The Path of Life

The Path of Life

Saturday, October 22, 2016

Do we need God?

Meditation on the Mass readings
for the Thirtieth Sunday in Ordinary Time (C)

Some of the descriptive words employed by Scripture’s inspired authors in certain passages are telling in regard to humanity’s never-ending struggles. For example, Sirach (35:12-22) speaks of the poor, the oppressed, orphan, and widow. St. Paul is imprisoned and knows that “the time of my departure has come” (2 Timothy 4:6-8, 16-18). He also is lonely—“All deserted me,” he says. Meanwhile, in Luke’s Gospel, the self-righteous Pharisee’s prayer derides those whom he perceives as thieves, rogues, and adulterers (18:9-14).

Where do we see ourselves here in relation to God? In one way or another, and at one time or another, these terms describe many of us.

Whatever the case may be, the key to our approach to God lies not in perceived perfection, but in true humility. Our hope comes in the most unlikely of persons: in the passage from Luke’s Gospel, Jesus points to the tax collector, considered at that time to be the most despicable of all human beings. There, in the corner of the Temple, he humbly acknowledges who he is and asks for God’s merciful assistance. The tax collector—though far from perfect—recognizes his need for God, and so is justified in God’s sight.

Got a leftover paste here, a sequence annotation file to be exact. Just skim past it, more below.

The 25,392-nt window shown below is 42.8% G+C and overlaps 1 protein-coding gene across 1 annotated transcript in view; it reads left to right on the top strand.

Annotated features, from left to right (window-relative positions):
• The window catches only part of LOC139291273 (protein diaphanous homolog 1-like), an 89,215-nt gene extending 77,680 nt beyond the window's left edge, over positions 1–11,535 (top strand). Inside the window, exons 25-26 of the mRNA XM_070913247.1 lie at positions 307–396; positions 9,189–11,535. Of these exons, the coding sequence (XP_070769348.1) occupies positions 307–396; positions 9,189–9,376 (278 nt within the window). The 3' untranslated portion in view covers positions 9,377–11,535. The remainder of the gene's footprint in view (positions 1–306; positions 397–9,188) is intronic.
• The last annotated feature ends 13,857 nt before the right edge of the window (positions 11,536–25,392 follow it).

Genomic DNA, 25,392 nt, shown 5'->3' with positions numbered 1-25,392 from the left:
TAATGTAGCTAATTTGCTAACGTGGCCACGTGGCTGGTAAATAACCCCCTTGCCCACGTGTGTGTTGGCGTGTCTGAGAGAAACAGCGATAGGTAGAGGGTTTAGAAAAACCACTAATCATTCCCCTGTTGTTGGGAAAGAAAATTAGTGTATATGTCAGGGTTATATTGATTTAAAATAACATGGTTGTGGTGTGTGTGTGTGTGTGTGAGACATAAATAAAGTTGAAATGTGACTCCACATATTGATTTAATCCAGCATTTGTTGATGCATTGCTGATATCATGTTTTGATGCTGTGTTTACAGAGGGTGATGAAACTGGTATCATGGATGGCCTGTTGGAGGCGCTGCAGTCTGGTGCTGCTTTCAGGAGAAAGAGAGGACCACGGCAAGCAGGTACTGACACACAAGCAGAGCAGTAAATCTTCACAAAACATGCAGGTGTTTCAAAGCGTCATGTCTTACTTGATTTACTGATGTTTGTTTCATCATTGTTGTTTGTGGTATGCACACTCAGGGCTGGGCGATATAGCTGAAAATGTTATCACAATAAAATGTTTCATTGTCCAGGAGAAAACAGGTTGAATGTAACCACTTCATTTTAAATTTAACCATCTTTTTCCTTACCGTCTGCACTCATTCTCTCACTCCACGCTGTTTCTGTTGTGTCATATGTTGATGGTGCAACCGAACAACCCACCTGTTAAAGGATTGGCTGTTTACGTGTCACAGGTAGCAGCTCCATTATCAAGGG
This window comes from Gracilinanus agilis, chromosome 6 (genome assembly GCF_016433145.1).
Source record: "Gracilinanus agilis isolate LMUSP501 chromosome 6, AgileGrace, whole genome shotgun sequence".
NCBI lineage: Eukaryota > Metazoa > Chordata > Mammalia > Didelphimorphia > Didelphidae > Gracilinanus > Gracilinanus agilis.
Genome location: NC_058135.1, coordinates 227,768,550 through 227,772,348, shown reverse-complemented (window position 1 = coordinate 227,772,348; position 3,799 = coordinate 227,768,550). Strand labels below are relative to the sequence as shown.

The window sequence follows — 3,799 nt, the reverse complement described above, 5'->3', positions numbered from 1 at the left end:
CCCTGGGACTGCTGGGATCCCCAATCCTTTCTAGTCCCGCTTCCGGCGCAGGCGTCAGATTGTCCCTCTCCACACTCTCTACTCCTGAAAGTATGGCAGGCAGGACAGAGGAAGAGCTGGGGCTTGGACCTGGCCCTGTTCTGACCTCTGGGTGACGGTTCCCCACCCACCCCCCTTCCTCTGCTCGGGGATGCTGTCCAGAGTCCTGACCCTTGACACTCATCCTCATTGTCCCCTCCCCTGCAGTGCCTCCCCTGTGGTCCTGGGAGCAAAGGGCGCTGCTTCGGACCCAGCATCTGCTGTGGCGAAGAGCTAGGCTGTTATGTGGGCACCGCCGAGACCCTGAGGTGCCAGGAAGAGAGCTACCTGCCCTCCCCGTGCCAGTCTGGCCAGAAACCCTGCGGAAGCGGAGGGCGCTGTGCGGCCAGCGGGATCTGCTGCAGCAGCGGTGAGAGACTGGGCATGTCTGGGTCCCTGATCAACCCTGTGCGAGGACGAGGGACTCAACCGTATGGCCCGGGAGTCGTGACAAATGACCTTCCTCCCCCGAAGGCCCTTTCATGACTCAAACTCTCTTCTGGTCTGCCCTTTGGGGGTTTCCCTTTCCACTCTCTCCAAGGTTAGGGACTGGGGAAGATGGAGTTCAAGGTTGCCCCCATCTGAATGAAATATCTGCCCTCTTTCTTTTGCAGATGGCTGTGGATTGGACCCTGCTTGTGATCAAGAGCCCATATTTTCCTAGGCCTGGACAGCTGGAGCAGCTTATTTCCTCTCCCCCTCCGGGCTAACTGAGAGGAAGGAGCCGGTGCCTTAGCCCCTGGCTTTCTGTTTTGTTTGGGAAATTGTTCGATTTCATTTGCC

The self-righteous Pharisee, on the other hand, has done many commendable things, but takes credit for them all himself. He doesn’t really need anyone, including God, in his mind. And so, Jesus says that it is the lowly tax collector (a sinner!), and not the haughty Pharisee (who did everything right!), whose prayer is heard. As Sirach points out, “the prayer of the humble pierces the clouds.”

A truly humble person, the author of The Cloud of Unknowing said, “stands in the truth with a knowledge and appreciation for himself as he really is.” When we display that kind of transparency and honestly acknowledge our utter dependence on God, as the tax collector does, the Lord stands by us and gives us strength—and the “crown of righteousness” awaits us no matter who we are. 

Thanks be to God.
--Adapted from Grace in the Wilderness
by Br. Francis de Sales Wagner, O.S.B.
© 2013, Abbey Press Publications

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